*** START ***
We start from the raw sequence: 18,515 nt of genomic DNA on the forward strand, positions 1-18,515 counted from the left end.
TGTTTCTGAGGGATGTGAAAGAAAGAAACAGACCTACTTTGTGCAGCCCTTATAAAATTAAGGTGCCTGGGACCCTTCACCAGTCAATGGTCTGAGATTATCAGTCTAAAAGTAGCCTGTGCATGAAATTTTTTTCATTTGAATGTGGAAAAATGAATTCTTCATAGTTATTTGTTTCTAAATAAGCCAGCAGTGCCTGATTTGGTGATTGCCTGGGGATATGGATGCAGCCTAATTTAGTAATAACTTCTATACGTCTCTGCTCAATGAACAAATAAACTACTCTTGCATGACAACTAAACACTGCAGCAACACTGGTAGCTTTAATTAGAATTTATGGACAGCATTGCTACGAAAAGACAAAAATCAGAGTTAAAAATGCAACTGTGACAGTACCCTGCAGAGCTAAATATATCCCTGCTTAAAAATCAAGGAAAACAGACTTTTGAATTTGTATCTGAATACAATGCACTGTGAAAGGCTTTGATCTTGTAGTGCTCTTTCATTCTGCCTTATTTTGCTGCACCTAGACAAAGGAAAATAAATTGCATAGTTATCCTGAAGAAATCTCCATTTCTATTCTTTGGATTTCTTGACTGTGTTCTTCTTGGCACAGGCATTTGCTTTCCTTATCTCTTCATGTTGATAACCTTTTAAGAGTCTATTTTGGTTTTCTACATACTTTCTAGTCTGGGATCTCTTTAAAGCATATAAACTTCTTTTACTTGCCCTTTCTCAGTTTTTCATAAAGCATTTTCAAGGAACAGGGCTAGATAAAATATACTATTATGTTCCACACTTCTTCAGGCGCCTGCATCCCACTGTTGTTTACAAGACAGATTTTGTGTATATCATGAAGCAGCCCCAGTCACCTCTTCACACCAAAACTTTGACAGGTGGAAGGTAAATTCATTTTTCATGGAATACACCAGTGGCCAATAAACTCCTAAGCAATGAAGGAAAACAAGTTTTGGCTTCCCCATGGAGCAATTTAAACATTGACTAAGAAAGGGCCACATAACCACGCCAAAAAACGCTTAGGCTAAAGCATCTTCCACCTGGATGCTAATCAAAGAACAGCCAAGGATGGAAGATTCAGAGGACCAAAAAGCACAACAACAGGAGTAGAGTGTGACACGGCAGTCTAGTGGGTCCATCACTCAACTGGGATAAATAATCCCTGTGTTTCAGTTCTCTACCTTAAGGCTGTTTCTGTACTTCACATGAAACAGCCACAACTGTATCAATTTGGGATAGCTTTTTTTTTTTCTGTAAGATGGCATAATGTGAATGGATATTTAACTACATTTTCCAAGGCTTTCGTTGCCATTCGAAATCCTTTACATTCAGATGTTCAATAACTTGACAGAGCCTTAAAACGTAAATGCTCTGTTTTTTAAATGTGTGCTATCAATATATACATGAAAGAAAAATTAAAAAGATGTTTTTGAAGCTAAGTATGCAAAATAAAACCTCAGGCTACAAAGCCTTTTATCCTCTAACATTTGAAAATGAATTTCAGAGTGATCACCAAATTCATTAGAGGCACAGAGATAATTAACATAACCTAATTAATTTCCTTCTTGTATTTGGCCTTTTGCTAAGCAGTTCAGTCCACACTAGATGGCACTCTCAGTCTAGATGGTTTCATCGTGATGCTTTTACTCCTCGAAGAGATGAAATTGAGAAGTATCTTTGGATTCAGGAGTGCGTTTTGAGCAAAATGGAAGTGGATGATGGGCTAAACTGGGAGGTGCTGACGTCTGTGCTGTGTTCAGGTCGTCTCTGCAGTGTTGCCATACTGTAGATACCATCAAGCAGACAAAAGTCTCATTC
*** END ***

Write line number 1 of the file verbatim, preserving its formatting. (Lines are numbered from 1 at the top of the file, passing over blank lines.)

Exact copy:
We start from the raw sequence: 18,515 nt of genomic DNA on the forward strand, positions 1-18,515 counted from the left end.